• May I add that they also likely were wondering who the hell is illegally planting bass in the lake, making a selfish management decision that flushes thousands of dollars of fishing license fee money the public contributes down the drain! But I digress…

Badger Lake’s fishing season closed Tuesday. When it reopens on the fourth Saturday in April, it will have a token plant of trout, if any.

“We’ll be reconsidering a rehab for next year,” said Randall Osborne, district fisheries biologist. “But our June fish survey found that of 17,000 fish collected, 47 percent were pumpkinseed sunfish and 49 percent was largemouth and smallmouth bass. With those odds, we can’t afford to put many trout in the lake.”

The Williams Lake trout fishery also is in jeopardy, since it’s downstream from Badger and soon will be infested, too, he said. Williams Lake generally is on the rotation of being treated with rotenone within a year or two of Badger.

“Trout fisheries generate the most interest in terms of families and businesses,” said Chris Donley, inland fisheries program manager, noting that the once-stellar fisheries at Liberty, Diamond, Silver and North Silver have been lost to the trout program in the past few decades. “I’d hate to lose Badger from the trout program.

“We’re down to just six trout-managed lakes in Spokane County and Badger can be one of the best.”

Idaho’s largest rainbow won’t be official record

FISHING — A monster trout caught below Dworshak Dam in July has been deemed a rainbow following DNA analysis. That makes the 28-pound, 9-ounce fish the largest rainbow trout legally caught in Idaho, according to a story by Eric Barker of the Lewiston Morning Tribune.

However, Tui Moliga of Lapwai won't land his name in the state record books for the fish.

Moliga, a member of the Nez Perce Tribe, legally caught the fish below Dworshak Dam at a time the river wasn't open under state rules to harvest of rainbow trout longer than 20 inches. But the area was open under tribal rules.

After he caught the fish, Idaho Department of Fish and Game officials faced a pair of dilemmas regarding his request to have it considered as a state record.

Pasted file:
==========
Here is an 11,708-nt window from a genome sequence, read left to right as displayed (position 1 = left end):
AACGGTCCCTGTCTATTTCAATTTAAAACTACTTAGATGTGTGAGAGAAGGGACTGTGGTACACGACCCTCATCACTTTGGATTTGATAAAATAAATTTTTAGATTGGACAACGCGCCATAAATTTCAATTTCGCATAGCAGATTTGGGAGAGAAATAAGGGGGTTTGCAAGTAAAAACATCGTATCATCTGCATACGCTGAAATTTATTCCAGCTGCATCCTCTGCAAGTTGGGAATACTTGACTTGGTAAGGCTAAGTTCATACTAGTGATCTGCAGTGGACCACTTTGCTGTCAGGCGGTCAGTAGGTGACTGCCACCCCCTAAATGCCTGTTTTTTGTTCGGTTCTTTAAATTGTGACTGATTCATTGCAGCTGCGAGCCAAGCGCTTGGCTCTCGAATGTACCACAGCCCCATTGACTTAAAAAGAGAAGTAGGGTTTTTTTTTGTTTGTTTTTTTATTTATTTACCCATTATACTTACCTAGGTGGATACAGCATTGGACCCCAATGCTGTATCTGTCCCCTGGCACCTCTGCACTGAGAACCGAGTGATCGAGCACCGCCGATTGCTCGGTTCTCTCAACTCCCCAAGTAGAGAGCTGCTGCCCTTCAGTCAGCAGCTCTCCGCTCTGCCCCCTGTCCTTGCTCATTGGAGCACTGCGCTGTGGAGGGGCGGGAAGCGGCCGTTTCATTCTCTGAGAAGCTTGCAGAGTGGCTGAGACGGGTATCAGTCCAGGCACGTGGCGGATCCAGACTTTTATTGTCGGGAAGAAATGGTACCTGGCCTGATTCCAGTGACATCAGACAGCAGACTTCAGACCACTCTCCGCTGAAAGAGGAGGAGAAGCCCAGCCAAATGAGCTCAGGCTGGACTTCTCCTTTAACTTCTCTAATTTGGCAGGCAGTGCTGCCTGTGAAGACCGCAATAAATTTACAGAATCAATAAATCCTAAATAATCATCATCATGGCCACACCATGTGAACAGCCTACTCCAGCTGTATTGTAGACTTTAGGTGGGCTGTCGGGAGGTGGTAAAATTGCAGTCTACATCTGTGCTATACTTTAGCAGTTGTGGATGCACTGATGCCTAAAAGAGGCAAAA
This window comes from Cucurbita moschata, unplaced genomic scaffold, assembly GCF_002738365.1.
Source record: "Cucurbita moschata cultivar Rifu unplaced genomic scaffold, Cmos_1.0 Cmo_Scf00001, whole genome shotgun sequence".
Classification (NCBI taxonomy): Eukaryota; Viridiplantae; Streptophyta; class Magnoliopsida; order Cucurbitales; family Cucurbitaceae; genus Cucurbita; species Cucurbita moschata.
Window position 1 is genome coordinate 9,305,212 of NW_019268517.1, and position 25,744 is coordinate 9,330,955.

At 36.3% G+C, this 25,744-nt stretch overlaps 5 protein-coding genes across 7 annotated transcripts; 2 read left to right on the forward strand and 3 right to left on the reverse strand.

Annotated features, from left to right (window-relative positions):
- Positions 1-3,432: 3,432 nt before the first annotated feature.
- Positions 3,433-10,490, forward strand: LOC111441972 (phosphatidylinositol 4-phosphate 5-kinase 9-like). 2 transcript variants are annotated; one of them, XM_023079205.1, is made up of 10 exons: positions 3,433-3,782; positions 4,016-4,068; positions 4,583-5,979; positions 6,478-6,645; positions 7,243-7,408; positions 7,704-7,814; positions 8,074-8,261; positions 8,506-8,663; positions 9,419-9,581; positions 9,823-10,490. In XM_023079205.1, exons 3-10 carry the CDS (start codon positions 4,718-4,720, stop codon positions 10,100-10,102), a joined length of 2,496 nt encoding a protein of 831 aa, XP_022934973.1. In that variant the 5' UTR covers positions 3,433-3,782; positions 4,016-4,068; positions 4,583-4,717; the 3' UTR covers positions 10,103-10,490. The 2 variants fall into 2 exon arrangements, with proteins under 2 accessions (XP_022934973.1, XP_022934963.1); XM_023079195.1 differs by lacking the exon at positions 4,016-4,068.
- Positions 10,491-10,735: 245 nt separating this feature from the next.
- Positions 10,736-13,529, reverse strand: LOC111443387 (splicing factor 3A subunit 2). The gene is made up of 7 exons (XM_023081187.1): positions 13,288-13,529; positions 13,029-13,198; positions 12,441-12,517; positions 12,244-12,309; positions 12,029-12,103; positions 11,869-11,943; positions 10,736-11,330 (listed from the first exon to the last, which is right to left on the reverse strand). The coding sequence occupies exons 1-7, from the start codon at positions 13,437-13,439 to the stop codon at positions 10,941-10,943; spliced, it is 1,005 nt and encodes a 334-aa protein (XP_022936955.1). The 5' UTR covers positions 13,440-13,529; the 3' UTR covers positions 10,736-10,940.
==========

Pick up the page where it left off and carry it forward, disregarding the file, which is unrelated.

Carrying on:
Read on for the rest of Barker's story explaining this unusual circumstance:

Badger Lake trout rehab proposal isn’t a slam dunk

FISHING – Opposition appears to be brewing against the proposal to keep Badger Lake in the Washington Fish and Wildlife Department's trout management program.

The Spokane County lake, one of th state's top trout producers for many decades, is among three lakes in Eastern Washington proposed by state fisheries biologists to be treated with rotenone, ridding the waters of various undesirable species so the lakes can be restocked with trout that flourish without the competition.

At least one property owner along the lake already is sending out information that rotenone kills off the lake and makes it a biological wasteland.    That myth has been disproved for decades as lakes that are treated with rotenone become excellent producers of trout and the acquatic insects that feed them.

But bass anglers also appear ready to chime in, especially with largemouth and smallmouth showing up in large numbers and sizes this year.  Reports of largemouth up to 7 pounds have been reported.

Trouble is, the fish likely were illegally introduced to the Badger.

Local basser Tyler Brinks wonders if the lake shouldn't be managed for both trout and and bass after fishing the lake last weekend and being suprized at the quality of the bass he caught.